Rock’n’roll’s Dodgiest Deals review – Sharon Osbourne shames the suits

These days a musician can release songs from their bedroom. Back in the day, though, the boardroom sharks took a hefty bite out of their earnings

A-wop-bop-a-loo-bop-a-wop-bam-ripped-off. Badly. Of the $0.59 it cost to buy the record Tutti Frutti, Little Richard got half. No, not half of 59 cents – half a cent. Less than 1%. “Word got out that Rupe at Specialty isn’t going to pay you much, but he’s going to pay you what he promised,” laughs Art Rupe, who is now 99. “I slept well at night.” Well as long as you did, Rupe.

Sharon Osbourne Presents Rock’n’roll’s Dodgiest Deals (BBC4) is an entertaining, sometimes shocking account of the tug-of-war between artists and the music business. She’s really hammering home the tug-of-war thing; the musicians pulling on one end, music execs pulling – usually harder – on the other. Here’s some footage of an actual tug-of-war to make it even clearer … Sharon has been on both ends of the rope. Her husband, Ozzy, is an artist; she is a manager (his), as well as a lot of other things. And her father, Don Arden, was an agent whose business practices – which included dangling people out of upper-floor windows – weren’t always appreciated.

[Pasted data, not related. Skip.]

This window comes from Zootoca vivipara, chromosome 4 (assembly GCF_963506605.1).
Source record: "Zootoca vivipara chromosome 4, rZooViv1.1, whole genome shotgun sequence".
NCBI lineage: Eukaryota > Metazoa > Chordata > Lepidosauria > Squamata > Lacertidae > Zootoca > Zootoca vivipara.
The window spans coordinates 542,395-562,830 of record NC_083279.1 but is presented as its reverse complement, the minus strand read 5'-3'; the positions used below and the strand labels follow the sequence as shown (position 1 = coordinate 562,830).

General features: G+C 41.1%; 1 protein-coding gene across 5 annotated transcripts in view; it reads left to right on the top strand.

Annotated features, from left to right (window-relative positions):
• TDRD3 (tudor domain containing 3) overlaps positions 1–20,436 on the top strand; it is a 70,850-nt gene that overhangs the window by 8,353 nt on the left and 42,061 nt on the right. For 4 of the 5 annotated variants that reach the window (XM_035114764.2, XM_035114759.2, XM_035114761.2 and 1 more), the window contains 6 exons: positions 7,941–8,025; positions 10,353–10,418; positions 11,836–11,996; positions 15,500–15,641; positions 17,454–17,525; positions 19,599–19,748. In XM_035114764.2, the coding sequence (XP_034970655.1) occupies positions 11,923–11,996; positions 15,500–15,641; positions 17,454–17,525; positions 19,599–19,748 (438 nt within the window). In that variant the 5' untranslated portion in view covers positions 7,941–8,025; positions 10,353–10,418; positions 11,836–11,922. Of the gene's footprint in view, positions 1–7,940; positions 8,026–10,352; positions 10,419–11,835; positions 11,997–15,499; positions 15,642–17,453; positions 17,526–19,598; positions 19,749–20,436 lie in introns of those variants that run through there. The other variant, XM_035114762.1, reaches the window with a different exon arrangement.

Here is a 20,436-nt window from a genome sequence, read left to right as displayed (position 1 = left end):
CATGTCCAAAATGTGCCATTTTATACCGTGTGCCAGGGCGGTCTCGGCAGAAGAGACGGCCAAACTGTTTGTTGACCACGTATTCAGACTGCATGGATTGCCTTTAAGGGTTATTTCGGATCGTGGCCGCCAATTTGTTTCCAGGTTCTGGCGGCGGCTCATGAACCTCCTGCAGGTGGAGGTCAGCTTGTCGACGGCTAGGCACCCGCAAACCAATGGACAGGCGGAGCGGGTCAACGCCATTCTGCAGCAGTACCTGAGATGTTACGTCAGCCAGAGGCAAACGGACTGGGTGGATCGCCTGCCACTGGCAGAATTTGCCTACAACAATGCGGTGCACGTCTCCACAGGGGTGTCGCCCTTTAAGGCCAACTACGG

But the best story, even if you’ve heard it many times before, belongs to Mr O: the one where he took a pair of doves into a meeting with his record company as a token of peace. Ozzy sat on a girl’s lap, she didn’t like it (would you?), he took out one of the peace doves and bit its head off. “I don’t know why,” says Sharon. But at the end of it, the record company “knew who was boss – and it wasn’t them”.

These days, a musician can hang on to more control, as well as more dignity and money. You don’t even need a record deal, you can just put stuff out, on your own, from your bedroom. It’s like a bridge has been built over a pool of seething, greedy sharks. Which is a good thing. But it’s not quite as fun, is it?


Sam Wollaston

The GuardianTramp

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